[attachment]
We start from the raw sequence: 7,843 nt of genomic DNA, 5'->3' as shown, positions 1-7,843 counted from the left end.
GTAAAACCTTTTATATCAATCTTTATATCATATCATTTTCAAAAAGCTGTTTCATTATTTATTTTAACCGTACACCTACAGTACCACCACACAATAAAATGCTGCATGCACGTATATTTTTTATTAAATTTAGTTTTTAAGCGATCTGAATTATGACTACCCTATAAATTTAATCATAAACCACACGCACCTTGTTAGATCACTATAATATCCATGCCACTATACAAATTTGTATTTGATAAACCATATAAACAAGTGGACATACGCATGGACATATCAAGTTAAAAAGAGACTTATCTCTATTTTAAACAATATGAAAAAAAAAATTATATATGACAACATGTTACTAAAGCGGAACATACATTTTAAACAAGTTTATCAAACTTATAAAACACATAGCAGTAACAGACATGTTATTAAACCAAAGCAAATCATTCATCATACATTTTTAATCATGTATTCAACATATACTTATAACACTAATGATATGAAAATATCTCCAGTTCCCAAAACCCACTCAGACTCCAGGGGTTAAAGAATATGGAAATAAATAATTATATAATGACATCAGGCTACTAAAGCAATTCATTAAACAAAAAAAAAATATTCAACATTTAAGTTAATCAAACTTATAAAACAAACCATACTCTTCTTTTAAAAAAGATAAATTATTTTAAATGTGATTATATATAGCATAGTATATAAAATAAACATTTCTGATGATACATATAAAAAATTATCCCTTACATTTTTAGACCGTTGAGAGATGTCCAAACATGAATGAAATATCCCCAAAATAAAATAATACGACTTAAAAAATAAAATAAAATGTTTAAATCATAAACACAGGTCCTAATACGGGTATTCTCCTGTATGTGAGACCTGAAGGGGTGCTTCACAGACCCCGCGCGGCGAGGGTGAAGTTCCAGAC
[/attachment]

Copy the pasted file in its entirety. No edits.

We start from the raw sequence: 7,843 nt of genomic DNA, 5'->3' as shown, positions 1-7,843 counted from the left end.
GTAAAACCTTTTATATCAATCTTTATATCATATCATTTTCAAAAAGCTGTTTCATTATTTATTTTAACCGTACACCTACAGTACCACCACACAATAAAATGCTGCATGCACGTATATTTTTTATTAAATTTAGTTTTTAAGCGATCTGAATTATGACTACCCTATAAATTTAATCATAAACCACACGCACCTTGTTAGATCACTATAATATCCATGCCACTATACAAATTTGTATTTGATAAACCATATAAACAAGTGGACATACGCATGGACATATCAAGTTAAAAAGAGACTTATCTCTATTTTAAACAATATGAAAAAAAAAATTATATATGACAACATGTTACTAAAGCGGAACATACATTTTAAACAAGTTTATCAAACTTATAAAACACATAGCAGTAACAGACATGTTATTAAACCAAAGCAAATCATTCATCATACATTTTTAATCATGTATTCAACATATACTTATAACACTAATGATATGAAAATATCTCCAGTTCCCAAAACCCACTCAGACTCCAGGGGTTAAAGAATATGGAAATAAATAATTATATAATGACATCAGGCTACTAAAGCAATTCATTAAACAAAAAAAAAATATTCAACATTTAAGTTAATCAAACTTATAAAACAAACCATACTCTTCTTTTAAAAAAGATAAATTATTTTAAATGTGATTATATATAGCATAGTATATAAAATAAACATTTCTGATGATACATATAAAAAATTATCCCTTACATTTTTAGACCGTTGAGAGATGTCCAAACATGAATGAAATATCCCCAAAATAAAATAATACGACTTAAAAAATAAAATAAAATGTTTAAATCATAAACACAGGTCCTAATACGGGTATTCTCCTGTATGTGAGACCTGAAGGGGTGCTTCACAGACCCCGCGCGGCGAGGGTGAAGTTCCAGAC